The different courts of justice in Finland
The Finnish legal system consists of different instances of court. There are District Courts, Courts of Appeal and the Supreme Court. To many laymen the differences between these courts come as a slight surprise, so in this article we look at the differences of Administrative Courts and the Supreme Administrative Court.
The Administrative Court is the usual place to appeal decisions of public authorities such as immigration office residence permit decisions or social insurance institution’s revised decisions. The Administrative Court does not require a permission to appeal, meaning that everyone has a right to be heard on the decision regarding them in an independent court.
The Administrative Court evaluates the case strictly on the basis of the law and case-law, where for example a clear mistake made by an authority would by default be good grounds for success in the Administrative Court. It would be good to understand the role of the Administrative court as an outside expert looking in to the issue to decide whether the law was actually being followed in a certain case, such as the one being brought to the Administrative Court.
The Administrative Court does not aim to produce new case-law, meaning binding guidelines to other courts on how to interpret the law in similar situations. The court then only tries to solve a single issue with the intent of following the letter of the law as closely as possible.
The Supreme Administrative Court requires the granting of permission to appeal and this permission is only granted in cases legally unsolvable just by the letter of the law, in which answering would produce new and relevant case law
Naturally, if the decision of the Administrative Court is unsatisfactory or detrimental to the person concerned, it becomes topical to think about the possibility of appealing the decision of the Administrative Court to the Supreme Administrative Court.
Bringing an appeal to the Supreme Administrative Court is not as simple as to the Administrative court. The Supreme Administrative Court, like the higher common courts, requires the granting of a permission to appeal. Getting this permission to appeal is not a default position: the Supreme Administrative Court grants the permission to appeal in cases and issues where it deems that the legal question in the case is important enough and answering it would produce new and relevant case-law.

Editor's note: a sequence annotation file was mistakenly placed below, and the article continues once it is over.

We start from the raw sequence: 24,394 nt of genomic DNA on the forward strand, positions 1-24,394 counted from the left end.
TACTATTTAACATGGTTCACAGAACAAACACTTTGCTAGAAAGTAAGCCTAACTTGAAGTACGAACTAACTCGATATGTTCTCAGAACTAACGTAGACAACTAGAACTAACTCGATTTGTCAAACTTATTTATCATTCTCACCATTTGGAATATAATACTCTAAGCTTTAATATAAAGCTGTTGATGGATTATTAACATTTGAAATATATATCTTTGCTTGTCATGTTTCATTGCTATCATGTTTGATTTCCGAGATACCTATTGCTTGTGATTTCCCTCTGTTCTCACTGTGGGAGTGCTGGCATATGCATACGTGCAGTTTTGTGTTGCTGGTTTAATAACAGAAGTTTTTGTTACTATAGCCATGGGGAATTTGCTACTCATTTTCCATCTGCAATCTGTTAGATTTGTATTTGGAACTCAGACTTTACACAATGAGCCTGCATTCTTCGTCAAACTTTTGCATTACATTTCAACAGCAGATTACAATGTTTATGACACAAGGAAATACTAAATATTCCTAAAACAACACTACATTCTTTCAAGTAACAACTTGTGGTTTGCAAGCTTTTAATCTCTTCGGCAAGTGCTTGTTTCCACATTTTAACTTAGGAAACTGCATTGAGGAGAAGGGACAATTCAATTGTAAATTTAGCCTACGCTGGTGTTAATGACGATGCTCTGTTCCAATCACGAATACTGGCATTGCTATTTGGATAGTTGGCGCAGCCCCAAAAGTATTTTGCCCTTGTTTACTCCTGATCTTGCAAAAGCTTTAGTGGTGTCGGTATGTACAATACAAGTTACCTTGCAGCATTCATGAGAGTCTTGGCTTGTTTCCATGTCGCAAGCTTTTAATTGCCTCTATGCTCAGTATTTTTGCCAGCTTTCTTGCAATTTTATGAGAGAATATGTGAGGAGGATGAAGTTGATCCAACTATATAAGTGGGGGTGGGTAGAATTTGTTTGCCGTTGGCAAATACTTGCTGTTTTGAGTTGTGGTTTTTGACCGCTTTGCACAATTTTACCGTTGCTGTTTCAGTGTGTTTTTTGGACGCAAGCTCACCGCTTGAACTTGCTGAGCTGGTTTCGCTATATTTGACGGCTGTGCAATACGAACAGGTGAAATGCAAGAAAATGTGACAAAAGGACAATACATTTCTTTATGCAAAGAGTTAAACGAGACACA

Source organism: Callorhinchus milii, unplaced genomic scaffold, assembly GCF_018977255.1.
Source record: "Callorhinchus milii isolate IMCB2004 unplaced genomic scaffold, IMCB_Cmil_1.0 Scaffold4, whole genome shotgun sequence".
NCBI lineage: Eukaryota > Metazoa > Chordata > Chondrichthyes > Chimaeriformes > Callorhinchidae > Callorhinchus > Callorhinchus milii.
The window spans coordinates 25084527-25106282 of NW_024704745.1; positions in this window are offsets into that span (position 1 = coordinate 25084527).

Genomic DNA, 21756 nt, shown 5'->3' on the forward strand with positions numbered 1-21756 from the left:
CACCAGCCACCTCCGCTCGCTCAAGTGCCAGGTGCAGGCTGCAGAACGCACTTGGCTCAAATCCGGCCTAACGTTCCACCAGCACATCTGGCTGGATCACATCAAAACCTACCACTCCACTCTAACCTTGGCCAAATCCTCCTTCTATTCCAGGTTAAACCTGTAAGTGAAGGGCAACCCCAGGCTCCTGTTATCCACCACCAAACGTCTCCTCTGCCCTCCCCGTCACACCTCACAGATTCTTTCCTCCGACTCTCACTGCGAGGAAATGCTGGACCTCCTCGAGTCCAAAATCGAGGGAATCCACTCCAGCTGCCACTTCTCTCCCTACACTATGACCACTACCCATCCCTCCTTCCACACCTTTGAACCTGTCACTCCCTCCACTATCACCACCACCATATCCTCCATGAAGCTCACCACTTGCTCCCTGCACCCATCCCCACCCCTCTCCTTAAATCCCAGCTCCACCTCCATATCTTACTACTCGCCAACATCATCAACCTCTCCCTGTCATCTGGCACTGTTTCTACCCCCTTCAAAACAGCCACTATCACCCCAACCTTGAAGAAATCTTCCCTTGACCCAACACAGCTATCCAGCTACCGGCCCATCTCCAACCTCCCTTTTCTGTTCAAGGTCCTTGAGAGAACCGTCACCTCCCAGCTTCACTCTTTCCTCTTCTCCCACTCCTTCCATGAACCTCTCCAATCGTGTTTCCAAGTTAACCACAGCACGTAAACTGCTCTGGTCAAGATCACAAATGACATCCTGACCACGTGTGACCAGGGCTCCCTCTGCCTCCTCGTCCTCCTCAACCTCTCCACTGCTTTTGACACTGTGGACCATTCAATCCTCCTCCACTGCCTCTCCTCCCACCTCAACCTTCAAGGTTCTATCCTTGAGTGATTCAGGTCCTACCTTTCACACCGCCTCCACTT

Gaining the permission to appeal therefore requires having a case which is legally significant and unsolvable just by the letter of the law. Just being dissatisfied with the decision of the Administrative Court is not enough to be the entry ticket to the Supreme Administrative Court. In practice, without the assistance of an expert, it is very difficult for a lay person to know whether obtaining an appeal is likely or even possible in the present case.
It is important to notice that even if the permission to appeal would be granted it does not point in the direction of a favorable decision. The permission to appeal only means that the case has a legal question in it that the higher court deems important to answer.
The one appealing the decision of a lower court would be smart to ask a legal counsel whether even after the permission to appeal there is any sense in appealing. The job of a legal counsel is to seek the benefit of their client, whether that benefit in that case would be not to appeal the decision. It is also good to note that even a good request for appeal can be dismissed if the legal importance of the case is not pressed in the right way.
Therefore working on a good foundation is essential. If something has been already been accepted as being true by lower courts, it is hard to convince the higher courts of the case being otherwise without risking one's credibility. This is why it is always recommended to seek legal counsel.
*Jalmari Männistö is Associate Trainee at Autio Associates.